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Construction businesses with debt-to-equity ratio of 300% doubled

Construction businesses with debt-to-equity ratio of 300% doubled

Posted May. 25, 2023 07:59,   

Updated May. 25, 2023 07:59


Cash-strapped construction companies are faltering amid a housing recession and high-interest rates. The number of construction firms whose debt-to-equity ratio surpassed 300 percent has doubled in the past year. Quite a number of companies struggle to make interest payments with their meager operating profits. Concerns are mounting around bankruptcies of construction companies starting with small to medium size construction companies in the provinces, where the housing market has reached a standstill. Experts warn of risks posed by real estate project financing (PF) that could trigger the entire financial sector to fluctuate.

According to The Dong-A Ilbo’s analysis of the balance sheets of the top 300 Korean construction companies, the number of companies with a debt-to-equity ratio of over 300 percent was 22, a more than twofold increase from 2021. Six out of 10 construction companies saw their debt-to-equity ratio increase from the past year. A total of 826 building firms closed in 2023, which is a 29% increase year-on-year. The business shutdown of general construction companies with relatively bigger sizes has risen by almost 70 percent.

The reason that construction companies are low on cash is mainly due to a housing recession. The market is replete with unsold units, and companies have not been able to receive construction payments, leading to cash tightness in the market. As of the end of March, 72,204 units were left unsold, hovering over the 70,000-unit threshold for three consecutive months. A pessimistic outlook is that the number of unsold units may surpass 100,000 within this year. High-interest rates weigh on companies struggling to pay interest for project financing loans, on top of serial postponement of development projects.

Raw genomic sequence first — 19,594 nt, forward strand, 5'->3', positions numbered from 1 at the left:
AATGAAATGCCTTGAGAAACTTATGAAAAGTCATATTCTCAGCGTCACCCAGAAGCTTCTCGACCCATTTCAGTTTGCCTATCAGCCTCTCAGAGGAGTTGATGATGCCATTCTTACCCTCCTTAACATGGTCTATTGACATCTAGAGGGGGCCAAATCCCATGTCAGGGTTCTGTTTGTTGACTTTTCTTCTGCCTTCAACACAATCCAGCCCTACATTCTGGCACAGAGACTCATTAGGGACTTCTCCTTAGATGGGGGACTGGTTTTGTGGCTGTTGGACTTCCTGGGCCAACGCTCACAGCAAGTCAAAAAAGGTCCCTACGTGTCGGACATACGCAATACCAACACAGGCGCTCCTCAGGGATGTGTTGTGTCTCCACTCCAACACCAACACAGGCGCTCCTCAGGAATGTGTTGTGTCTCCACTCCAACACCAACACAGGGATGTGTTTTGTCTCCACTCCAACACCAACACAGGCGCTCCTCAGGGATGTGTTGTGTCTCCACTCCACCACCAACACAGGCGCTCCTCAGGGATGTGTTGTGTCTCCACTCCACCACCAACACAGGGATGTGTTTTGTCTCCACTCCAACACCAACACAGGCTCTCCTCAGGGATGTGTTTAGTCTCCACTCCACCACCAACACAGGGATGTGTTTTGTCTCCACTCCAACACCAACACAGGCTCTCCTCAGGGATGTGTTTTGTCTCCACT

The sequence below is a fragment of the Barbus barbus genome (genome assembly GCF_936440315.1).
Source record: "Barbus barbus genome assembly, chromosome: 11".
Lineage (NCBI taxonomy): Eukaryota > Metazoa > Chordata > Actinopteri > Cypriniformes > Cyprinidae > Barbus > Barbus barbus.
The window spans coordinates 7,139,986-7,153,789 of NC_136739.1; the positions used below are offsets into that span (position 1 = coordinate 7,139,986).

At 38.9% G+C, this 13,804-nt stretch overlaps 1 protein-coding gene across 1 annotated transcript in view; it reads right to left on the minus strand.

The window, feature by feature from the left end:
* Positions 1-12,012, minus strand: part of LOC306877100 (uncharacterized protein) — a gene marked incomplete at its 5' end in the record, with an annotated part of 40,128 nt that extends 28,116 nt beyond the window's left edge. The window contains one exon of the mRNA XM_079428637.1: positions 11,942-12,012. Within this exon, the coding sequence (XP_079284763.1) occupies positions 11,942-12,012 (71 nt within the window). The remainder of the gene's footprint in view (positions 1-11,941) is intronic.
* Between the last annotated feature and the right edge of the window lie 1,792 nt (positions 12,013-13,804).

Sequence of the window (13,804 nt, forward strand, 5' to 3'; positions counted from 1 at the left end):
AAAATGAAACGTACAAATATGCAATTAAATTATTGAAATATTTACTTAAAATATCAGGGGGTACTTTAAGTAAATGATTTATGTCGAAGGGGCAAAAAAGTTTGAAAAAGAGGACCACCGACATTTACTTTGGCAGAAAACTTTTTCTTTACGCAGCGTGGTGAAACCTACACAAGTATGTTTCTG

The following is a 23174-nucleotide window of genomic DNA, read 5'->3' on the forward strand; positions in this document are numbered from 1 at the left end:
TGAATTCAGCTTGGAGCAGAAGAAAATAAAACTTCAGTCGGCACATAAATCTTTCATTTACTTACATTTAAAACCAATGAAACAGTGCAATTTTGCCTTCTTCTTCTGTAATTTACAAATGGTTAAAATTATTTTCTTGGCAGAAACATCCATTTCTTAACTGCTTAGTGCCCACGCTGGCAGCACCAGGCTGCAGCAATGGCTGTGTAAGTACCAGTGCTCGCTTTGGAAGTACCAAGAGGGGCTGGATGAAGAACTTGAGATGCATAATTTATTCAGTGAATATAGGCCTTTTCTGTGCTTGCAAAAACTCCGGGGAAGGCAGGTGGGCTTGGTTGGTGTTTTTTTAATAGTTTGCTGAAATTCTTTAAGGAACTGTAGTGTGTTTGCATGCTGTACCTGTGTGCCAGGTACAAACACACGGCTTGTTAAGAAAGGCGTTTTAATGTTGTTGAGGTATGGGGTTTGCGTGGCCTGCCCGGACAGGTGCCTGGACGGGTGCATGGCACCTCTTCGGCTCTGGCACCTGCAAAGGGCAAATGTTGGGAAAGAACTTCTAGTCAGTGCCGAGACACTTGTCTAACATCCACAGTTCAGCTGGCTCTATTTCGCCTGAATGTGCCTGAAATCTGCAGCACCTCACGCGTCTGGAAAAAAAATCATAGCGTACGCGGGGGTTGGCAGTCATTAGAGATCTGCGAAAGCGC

Serial bankruptcies of construction companies could have a considerable impact on the real economy and financial sector. The construction industry accounts for 15.4 percent of South Korea’s GDP in 2022, and its impact on both upstream and downstream industries is profound. The loan balance in real estate project financing, the weak link of our economy, amounted to 130 trillion won as of the end of 2022. The delinquency rate of real estate project financing loans at securities companies has exceeded 10.4 percent, marking a two-digit rate. There is also a likelihood that as construction companies suspend construction work because of the cost burden, there will be a shortage of new homes two to three years from now, which will, in turn, drive up housing prices.

The current financial constraints of the construction industry are somewhat self-inflicted. Construction firms squandered investments amidst the housing boom. Construction companies ought to prioritize self-endeavor before seeking external assistance. Yet, the government should not sit on its hands while the industry is going under; it should guide the property market to a soft landing, distinguish gems from pebbles, and carry out a restructuring of the industry. The risks of the construction industry should be closely monitored and addressed with preemptive measures, if necessary, so that they do not spill over to other areas of the economy and cause an economic recession, financial crisis, and housing price bubble.